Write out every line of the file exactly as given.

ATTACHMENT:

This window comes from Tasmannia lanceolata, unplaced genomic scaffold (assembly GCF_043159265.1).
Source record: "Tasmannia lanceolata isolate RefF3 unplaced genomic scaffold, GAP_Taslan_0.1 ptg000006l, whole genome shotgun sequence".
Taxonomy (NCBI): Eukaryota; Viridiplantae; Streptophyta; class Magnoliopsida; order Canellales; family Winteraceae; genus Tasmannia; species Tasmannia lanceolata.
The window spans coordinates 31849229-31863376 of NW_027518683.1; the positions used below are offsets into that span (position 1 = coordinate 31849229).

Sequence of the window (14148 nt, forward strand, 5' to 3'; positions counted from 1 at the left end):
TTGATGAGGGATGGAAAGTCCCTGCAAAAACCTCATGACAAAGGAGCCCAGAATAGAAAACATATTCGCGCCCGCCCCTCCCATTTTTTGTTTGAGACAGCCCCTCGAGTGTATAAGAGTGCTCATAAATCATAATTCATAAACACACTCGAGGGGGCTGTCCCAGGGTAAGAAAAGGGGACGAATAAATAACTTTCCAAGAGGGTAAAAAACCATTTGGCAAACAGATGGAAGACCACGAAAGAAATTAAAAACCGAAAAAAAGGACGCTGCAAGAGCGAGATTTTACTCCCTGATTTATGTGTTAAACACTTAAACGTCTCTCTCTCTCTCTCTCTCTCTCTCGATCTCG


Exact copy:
This window comes from Tasmannia lanceolata, unplaced genomic scaffold (assembly GCF_043159265.1).
Source record: "Tasmannia lanceolata isolate RefF3 unplaced genomic scaffold, GAP_Taslan_0.1 ptg000006l, whole genome shotgun sequence".
Taxonomy (NCBI): Eukaryota; Viridiplantae; Streptophyta; class Magnoliopsida; order Canellales; family Winteraceae; genus Tasmannia; species Tasmannia lanceolata.
The window spans coordinates 31849229-31863376 of NW_027518683.1; the positions used below are offsets into that span (position 1 = coordinate 31849229).

Sequence of the window (14148 nt, forward strand, 5' to 3'; positions counted from 1 at the left end):
TTGATGAGGGATGGAAAGTCCCTGCAAAAACCTCATGACAAAGGAGCCCAGAATAGAAAACATATTCGCGCCCGCCCCTCCCATTTTTTGTTTGAGACAGCCCCTCGAGTGTATAAGAGTGCTCATAAATCATAATTCATAAACACACTCGAGGGGGCTGTCCCAGGGTAAGAAAAGGGGACGAATAAATAACTTTCCAAGAGGGTAAAAAACCATTTGGCAAACAGATGGAAGACCACGAAAGAAATTAAAAACCGAAAAAAAGGACGCTGCAAGAGCGAGATTTTACTCCCTGATTTATGTGTTAAACACTTAAACGTCTCTCTCTCTCTCTCTCTCTCTCTCGATCTCG